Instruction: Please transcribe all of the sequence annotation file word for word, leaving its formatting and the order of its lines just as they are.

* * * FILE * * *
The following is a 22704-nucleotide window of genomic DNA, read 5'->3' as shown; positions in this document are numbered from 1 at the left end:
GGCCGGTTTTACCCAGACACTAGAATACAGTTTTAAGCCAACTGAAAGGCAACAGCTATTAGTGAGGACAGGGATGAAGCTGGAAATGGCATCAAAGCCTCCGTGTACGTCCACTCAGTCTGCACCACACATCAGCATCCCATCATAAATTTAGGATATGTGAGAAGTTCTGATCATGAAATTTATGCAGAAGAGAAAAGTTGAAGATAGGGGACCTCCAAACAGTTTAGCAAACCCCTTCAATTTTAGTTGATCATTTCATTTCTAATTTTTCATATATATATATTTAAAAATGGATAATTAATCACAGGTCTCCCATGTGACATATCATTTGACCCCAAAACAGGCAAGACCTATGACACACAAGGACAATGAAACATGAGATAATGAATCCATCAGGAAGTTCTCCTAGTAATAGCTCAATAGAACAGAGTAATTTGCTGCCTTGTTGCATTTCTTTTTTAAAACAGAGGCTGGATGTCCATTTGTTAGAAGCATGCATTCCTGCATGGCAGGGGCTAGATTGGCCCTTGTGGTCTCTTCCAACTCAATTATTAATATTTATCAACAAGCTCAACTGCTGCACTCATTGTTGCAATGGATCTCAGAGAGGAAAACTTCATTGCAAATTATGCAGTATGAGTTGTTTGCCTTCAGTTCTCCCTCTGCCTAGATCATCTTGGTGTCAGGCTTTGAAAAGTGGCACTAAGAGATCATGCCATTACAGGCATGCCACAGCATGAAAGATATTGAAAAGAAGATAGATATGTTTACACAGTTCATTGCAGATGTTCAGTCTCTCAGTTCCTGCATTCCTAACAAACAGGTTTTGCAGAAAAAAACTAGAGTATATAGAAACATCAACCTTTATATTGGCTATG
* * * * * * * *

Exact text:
The following is a 22704-nucleotide window of genomic DNA, read 5'->3' as shown; positions in this document are numbered from 1 at the left end:
GGCCGGTTTTACCCAGACACTAGAATACAGTTTTAAGCCAACTGAAAGGCAACAGCTATTAGTGAGGACAGGGATGAAGCTGGAAATGGCATCAAAGCCTCCGTGTACGTCCACTCAGTCTGCACCACACATCAGCATCCCATCATAAATTTAGGATATGTGAGAAGTTCTGATCATGAAATTTATGCAGAAGAGAAAAGTTGAAGATAGGGGACCTCCAAACAGTTTAGCAAACCCCTTCAATTTTAGTTGATCATTTCATTTCTAATTTTTCATATATATATATTTAAAAATGGATAATTAATCACAGGTCTCCCATGTGACATATCATTTGACCCCAAAACAGGCAAGACCTATGACACACAAGGACAATGAAACATGAGATAATGAATCCATCAGGAAGTTCTCCTAGTAATAGCTCAATAGAACAGAGTAATTTGCTGCCTTGTTGCATTTCTTTTTTAAAACAGAGGCTGGATGTCCATTTGTTAGAAGCATGCATTCCTGCATGGCAGGGGCTAGATTGGCCCTTGTGGTCTCTTCCAACTCAATTATTAATATTTATCAACAAGCTCAACTGCTGCACTCATTGTTGCAATGGATCTCAGAGAGGAAAACTTCATTGCAAATTATGCAGTATGAGTTGTTTGCCTTCAGTTCTCCCTCTGCCTAGATCATCTTGGTGTCAGGCTTTGAAAAGTGGCACTAAGAGATCATGCCATTACAGGCATGCCACAGCATGAAAGATATTGAAAAGAAGATAGATATGTTTACACAGTTCATTGCAGATGTTCAGTCTCTCAGTTCCTGCATTCCTAACAAACAGGTTTTGCAGAAAAAAACTAGAGTATATAGAAACATCAACCTTTATATTGGCTATG